Toxic Influence

Chemicals in contention: a glossary

Wednesday, October 13th, 2010 

Some of the chemicals in contention and where you'll find them:

BPA – Bisphenol A is a chemical widely used in consumer goods, among them: the linings of most cans used for many food and drinks; products made from polycarbonate plastics, which include water bottles and baby bottles; and dental sealants. It is under review by the Food and Drug Administration and subject to an Environmental Protection Agency “Action Plan.” Congressional moves to ban or restrict it have so far been unsuccessful. 

Formaldehyde – This chemical is used in glues and adhesives; as a preservative in some paints and coating products; and even to make fabrics wrinkle resistant. But according to EPA, “The most significant sources of formaldehyde are likely to be pressed wood products made using adhesives that contain urea-formaldehyde (UF) resins.” Among those are particleboard; hardwood plywood paneling; and medium-density fiberboard, used for drawer fronts, cabinets and furniture tops. “Medium-density fiberboard contains a higher resin-to-wood ratio than any other UF pressed wood product and is generally recognized as being the highest formaldehyde-emitting pressed wood product,” notes EPA.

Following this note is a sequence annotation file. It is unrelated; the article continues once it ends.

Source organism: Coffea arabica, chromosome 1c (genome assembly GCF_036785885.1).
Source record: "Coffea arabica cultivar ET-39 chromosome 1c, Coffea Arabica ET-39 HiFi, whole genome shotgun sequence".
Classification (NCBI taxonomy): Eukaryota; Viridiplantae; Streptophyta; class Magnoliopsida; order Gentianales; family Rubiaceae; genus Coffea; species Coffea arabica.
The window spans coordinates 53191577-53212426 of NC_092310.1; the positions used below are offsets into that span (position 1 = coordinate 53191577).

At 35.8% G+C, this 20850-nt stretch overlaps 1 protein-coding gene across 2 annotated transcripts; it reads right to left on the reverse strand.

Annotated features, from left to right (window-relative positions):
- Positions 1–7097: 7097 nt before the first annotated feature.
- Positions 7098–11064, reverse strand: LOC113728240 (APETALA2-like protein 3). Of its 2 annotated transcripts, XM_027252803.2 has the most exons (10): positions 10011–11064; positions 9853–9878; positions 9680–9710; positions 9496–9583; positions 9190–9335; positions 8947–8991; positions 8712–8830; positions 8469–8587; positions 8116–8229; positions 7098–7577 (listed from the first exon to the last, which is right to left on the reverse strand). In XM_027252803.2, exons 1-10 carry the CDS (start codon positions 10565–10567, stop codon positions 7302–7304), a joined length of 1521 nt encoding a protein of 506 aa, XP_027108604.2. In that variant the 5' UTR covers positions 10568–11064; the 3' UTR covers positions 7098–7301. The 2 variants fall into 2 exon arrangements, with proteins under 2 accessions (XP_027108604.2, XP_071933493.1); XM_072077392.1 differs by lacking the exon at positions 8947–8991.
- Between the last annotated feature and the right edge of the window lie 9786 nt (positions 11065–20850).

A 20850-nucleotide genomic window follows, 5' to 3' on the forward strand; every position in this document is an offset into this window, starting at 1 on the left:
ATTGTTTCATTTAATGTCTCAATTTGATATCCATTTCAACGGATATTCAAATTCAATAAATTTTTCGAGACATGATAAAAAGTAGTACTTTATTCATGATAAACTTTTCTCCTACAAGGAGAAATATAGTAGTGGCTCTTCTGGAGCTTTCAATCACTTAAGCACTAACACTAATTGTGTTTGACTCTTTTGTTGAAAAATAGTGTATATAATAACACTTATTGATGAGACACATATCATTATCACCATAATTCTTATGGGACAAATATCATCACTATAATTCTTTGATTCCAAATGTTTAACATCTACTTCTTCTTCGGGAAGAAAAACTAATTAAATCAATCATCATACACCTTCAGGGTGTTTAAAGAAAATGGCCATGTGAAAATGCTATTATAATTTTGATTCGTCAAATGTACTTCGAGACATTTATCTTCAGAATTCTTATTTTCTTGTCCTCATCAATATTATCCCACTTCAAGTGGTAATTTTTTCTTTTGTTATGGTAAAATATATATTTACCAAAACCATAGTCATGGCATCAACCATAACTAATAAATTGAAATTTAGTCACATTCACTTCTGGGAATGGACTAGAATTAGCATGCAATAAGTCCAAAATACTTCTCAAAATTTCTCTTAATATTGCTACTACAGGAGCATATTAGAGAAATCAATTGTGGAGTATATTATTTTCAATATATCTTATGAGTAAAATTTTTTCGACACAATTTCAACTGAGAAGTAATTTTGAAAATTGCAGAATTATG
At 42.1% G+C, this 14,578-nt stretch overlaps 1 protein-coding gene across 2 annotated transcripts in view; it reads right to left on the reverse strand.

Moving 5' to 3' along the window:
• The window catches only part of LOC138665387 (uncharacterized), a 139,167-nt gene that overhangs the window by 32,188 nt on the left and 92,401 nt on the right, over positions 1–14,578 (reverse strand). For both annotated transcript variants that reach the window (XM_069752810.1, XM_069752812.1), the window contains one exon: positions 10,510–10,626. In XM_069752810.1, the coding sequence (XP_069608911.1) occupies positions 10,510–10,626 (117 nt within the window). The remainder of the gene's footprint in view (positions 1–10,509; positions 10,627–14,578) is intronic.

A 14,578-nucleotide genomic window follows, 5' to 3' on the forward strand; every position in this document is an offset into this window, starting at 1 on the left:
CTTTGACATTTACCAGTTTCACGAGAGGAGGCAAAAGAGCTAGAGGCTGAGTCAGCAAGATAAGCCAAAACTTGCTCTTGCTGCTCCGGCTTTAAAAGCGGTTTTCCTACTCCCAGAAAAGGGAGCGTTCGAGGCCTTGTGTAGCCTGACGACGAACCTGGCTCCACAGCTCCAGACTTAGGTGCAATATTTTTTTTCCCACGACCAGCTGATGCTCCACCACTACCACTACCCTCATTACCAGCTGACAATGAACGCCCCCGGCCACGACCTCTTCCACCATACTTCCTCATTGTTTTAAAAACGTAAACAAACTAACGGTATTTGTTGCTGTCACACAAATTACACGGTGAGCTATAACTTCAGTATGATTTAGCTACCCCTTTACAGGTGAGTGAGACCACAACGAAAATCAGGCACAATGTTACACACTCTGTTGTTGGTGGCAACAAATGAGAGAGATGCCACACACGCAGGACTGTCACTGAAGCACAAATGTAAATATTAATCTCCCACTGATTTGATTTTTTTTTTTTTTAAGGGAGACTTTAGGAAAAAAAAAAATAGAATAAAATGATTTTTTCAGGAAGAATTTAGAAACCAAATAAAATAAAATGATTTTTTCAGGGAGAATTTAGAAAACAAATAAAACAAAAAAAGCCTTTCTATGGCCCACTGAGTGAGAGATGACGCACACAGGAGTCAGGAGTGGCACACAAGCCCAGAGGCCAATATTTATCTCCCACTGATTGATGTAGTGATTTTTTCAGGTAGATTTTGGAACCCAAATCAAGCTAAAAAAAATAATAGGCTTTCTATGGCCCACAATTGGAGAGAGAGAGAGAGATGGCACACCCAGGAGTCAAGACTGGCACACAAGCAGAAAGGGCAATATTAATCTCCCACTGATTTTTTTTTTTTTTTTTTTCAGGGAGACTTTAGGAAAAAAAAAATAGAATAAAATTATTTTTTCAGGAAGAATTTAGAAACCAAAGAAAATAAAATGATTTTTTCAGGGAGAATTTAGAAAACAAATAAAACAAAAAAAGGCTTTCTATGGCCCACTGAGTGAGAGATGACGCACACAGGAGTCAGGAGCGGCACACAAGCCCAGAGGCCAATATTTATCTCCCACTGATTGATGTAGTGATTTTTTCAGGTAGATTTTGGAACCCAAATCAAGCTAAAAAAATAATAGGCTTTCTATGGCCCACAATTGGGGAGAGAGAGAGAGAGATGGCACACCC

Nanoscale Titanium Dioxide — This is found in sunscreens and in cosmetics that include sun protection.

Pesticides, fumigants and herbicides — Atrazine is often used as a weed killer for crops, especially corn. MIDAS, the substitute for Methyl bromide, is being used in some states as a fumigant for strawberry crops, and is awaiting approval in California.

Phthalates — These are used to make vinyl flexible to use in consumer goods such as plastic containers. They are also found in personal care products, such as perfumes, lotions and nail polish.

Triclosan — Triclosan is an antibacterial chemical used in many toothpastes, dishsoaps and antibacterial soaps, as well as products like odor-free socks. The names to look for are: Triclosan or Microban. FDA and EPA have reviews under way.

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Sheila Kaplan